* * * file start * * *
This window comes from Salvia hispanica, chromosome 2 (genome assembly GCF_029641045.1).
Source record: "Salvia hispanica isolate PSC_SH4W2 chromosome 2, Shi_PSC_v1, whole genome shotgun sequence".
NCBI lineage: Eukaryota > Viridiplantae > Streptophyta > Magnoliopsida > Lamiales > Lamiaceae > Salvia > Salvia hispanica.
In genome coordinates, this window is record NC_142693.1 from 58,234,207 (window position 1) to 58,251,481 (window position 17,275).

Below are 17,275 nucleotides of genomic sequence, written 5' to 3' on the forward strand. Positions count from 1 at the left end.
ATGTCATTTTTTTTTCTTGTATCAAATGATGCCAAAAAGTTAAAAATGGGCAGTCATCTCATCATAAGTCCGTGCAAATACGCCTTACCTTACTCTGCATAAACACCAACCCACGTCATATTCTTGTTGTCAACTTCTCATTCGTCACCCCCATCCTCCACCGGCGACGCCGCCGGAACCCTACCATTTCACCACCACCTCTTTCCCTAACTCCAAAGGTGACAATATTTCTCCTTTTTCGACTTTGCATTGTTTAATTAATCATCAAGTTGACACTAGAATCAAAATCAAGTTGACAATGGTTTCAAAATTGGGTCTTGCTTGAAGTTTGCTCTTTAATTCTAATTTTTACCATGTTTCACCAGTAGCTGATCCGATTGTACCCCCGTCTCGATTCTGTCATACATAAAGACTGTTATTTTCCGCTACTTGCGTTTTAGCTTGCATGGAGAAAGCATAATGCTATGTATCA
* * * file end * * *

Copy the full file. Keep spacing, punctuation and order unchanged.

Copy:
This window comes from Salvia hispanica, chromosome 2 (genome assembly GCF_029641045.1).
Source record: "Salvia hispanica isolate PSC_SH4W2 chromosome 2, Shi_PSC_v1, whole genome shotgun sequence".
NCBI lineage: Eukaryota > Viridiplantae > Streptophyta > Magnoliopsida > Lamiales > Lamiaceae > Salvia > Salvia hispanica.
In genome coordinates, this window is record NC_142693.1 from 58,234,207 (window position 1) to 58,251,481 (window position 17,275).

Below are 17,275 nucleotides of genomic sequence, written 5' to 3' on the forward strand. Positions count from 1 at the left end.
ATGTCATTTTTTTTTCTTGTATCAAATGATGCCAAAAAGTTAAAAATGGGCAGTCATCTCATCATAAGTCCGTGCAAATACGCCTTACCTTACTCTGCATAAACACCAACCCACGTCATATTCTTGTTGTCAACTTCTCATTCGTCACCCCCATCCTCCACCGGCGACGCCGCCGGAACCCTACCATTTCACCACCACCTCTTTCCCTAACTCCAAAGGTGACAATATTTCTCCTTTTTCGACTTTGCATTGTTTAATTAATCATCAAGTTGACACTAGAATCAAAATCAAGTTGACAATGGTTTCAAAATTGGGTCTTGCTTGAAGTTTGCTCTTTAATTCTAATTTTTACCATGTTTCACCAGTAGCTGATCCGATTGTACCCCCGTCTCGATTCTGTCATACATAAAGACTGTTATTTTCCGCTACTTGCGTTTTAGCTTGCATGGAGAAAGCATAATGCTATGTATCA